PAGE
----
This story was originally published and last updated .
Over the last week, a photo has been making the rounds at venues like Reddit and Twitter. It's an attractive mountain lake with the sun rising (or setting) through the dense clouds. Perfect for a phone's wallpaper, right? Not unless you like bootloops. Certain aspects of the image trigger an inescapable, repeating crash in Android's system UI, and most recent Android phones are likely susceptible, including Samsung phones and Google's Pixels. Thankfully, both Samsung and Google are aware of the issue and looking into a fix.
Chrome on Android has been a bit more crash-happy over the past few months. There were reports of WebView (the Chrome-based engine that powers web content inside apps) having problems last year, and Google has acknowledged Chrome 83 crashes on select Asus devices. OnePlus phone owners have also had to deal with buggy Chrome behavior, as the app has been freezing and crashing on some OnePlus devices for the past several months.
Chrome 83 started rolling out to desktop and mobile platforms earlier this week, and while there were quite a few new features, it seems some bugs also slipped in undetected. The new update has been crashing on some Asus-made phones and tablets, but Google says a fix is on the way.
WebView, the component of Android that renders web pages inside apps (like login screens), is updated through the Play Store. This means that security issues are less of a concern, but it also means bugs can crop up outside of system upgrades. Case in point: an annoying bug is causing web pages inside apps to freeze and crash.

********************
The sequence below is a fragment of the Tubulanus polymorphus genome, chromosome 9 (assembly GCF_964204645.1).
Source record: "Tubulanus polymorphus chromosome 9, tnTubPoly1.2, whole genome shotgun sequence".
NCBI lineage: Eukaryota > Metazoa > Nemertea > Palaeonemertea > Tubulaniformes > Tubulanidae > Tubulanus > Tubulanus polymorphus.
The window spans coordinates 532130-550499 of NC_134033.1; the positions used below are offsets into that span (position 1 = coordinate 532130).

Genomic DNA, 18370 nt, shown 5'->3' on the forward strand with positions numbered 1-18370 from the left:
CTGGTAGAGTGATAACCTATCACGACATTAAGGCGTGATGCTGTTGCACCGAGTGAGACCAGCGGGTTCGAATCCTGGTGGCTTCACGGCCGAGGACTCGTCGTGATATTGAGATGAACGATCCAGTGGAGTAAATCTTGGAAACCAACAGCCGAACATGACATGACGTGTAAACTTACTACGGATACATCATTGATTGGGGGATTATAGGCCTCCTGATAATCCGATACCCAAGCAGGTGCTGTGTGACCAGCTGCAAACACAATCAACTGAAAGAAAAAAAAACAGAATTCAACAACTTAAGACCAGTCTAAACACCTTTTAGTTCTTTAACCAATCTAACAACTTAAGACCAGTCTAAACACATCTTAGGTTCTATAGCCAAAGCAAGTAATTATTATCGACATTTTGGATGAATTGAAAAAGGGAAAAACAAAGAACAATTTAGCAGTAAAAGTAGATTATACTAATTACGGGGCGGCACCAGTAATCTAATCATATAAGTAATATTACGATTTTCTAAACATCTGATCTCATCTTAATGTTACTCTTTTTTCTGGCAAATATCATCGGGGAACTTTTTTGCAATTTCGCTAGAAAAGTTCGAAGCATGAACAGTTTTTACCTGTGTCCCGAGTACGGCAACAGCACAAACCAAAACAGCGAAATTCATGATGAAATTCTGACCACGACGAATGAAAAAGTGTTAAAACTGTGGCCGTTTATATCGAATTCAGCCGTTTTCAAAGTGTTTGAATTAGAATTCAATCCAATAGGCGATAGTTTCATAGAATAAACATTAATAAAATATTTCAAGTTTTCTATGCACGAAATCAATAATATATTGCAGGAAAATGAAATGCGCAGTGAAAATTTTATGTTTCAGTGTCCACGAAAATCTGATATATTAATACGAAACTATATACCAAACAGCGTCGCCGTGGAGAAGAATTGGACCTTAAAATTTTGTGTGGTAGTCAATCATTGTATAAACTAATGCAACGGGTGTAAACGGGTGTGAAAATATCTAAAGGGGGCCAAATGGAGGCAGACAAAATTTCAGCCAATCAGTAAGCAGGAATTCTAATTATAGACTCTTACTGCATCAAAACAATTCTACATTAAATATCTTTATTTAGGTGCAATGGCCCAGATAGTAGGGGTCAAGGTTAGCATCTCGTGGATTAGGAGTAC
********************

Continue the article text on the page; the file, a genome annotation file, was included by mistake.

Following a recent update to the Zenfone 6, some owners have been reporting system stability problems including frequent crashes/restarts, network connectivity problems, and bootloops. According to a recent statement issued by an ASUS representative on the company's ZenTalk forums (spotted by PiunikaWeb), the issue is a hardware fault in affected devices which is triggered by the update.
Earlier this week, Google opened a public beta program for its Messages app. I guess we shouldn't be too surprised since this is Google we're talking about here, but the very first Messages beta (v4.7) is instantly crashing on start for most.
For years, Google Maps users begged the navigation service to borrow the incident reporting feature from its peer down the virtual hallway, Waze. But it wasn't until last November that we got a sneak peek at the new option, then a month later, it popped up for many more users. It didn't work at first, was briefly removed, then returned in a functional state. The Maps team isn't content with just crash and speed trap reports, it has recently added a new type of incidents: slowdowns.
Google Maps' incident reporting feature has been a long-time coming. After the company bought Waze in 2013, everyone thought Google Maps would get its popular crowdsourced reporting feature in no-time, but years have passed it's only a few months ago that we started seeing hints of it in our teardowns of Maps. The first real signs started showing up in the app after that, with users spotting confirmation prompts for reported incidents and, recently, a button to report crashes and speed traps. Now, the latter is showing up for many under a new look, but it doesn't work at all.
There's a message that's making the rounds on WhatsApp that mysteriously causes the app to crash if you dare to tap on the black dot within. You may have already come across it and wondered how just tapping on a single emoji can cause an app to freeze and become unresponsive. The answer, unsurprisingly, is that it can't.
If you've been having trouble with your Netgear Orbi mesh network, and you have a Pixel or Pixel 2, then your phone might be to blame. Or, at least, the software on it. There are many reports of spontaneous access point reboots, crashes, and intermittent connection issues for those using mesh network access points with devices running Android Oreo.